- Ken Bullen, Philip Burrill and Peter Hughes
- September 2007
If insects in grain are left untreated, the grain will, be unsaleable to most buyers, be reduced to dust by the insects feeding on it and go mouldy because of the heat and moisture released by the insects.
Grain insects are present on most farms in harvesting machinery, stockfeed, grain spills, and old seed. Some of the insects fly between farms and between storages, and others walk or are carried in handling equipment. Unless insect control measures are applied, grain quality and value is likely to be reduced.
There are no simple short cuts for storing grain safely. If insects are detected as grain is outloaded for sale, treatment is likely to delay the delivery by two to four weeks. Unless you plan for insect control and have the necessary equipment, you should not be storing grain.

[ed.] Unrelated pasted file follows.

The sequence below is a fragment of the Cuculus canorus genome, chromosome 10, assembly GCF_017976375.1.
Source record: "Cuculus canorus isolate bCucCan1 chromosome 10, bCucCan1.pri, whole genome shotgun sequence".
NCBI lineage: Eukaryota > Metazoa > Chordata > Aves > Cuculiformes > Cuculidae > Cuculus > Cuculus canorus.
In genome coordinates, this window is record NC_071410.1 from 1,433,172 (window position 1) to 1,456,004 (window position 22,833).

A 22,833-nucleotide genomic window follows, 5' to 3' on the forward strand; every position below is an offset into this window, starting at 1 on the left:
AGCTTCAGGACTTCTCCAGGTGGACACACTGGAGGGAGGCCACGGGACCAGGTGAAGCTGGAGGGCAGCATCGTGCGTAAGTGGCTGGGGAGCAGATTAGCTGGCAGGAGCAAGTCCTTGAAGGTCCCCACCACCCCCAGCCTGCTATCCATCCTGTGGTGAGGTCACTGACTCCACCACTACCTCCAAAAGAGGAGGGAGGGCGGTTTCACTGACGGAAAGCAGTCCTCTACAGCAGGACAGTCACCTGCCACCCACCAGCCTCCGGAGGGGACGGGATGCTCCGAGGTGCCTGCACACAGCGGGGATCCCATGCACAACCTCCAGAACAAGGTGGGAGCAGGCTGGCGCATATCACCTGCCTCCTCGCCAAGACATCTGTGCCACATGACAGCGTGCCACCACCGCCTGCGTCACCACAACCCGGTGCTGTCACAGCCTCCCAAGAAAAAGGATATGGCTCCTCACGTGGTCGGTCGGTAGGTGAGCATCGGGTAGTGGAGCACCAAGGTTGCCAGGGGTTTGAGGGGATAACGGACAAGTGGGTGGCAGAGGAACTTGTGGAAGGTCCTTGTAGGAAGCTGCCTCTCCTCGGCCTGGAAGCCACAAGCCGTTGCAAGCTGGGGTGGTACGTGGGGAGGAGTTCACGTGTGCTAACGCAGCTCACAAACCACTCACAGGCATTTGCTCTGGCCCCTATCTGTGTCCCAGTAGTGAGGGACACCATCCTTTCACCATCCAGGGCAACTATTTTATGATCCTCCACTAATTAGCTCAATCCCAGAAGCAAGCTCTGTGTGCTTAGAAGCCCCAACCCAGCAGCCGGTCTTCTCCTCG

- most markets want grain free from insects and some want freedom from chemical residues, so check with potential buyers before you treat with chemicals
- clean grain handling and storage equipment and dispose of or treat old infested grain
- aeration cooling reduces insect activity, but may have to be used with other methods in summer
- chemical sprays are registered only for cereal grains, not pulses and oilseeds There are no simple short cuts for storing grain safely.
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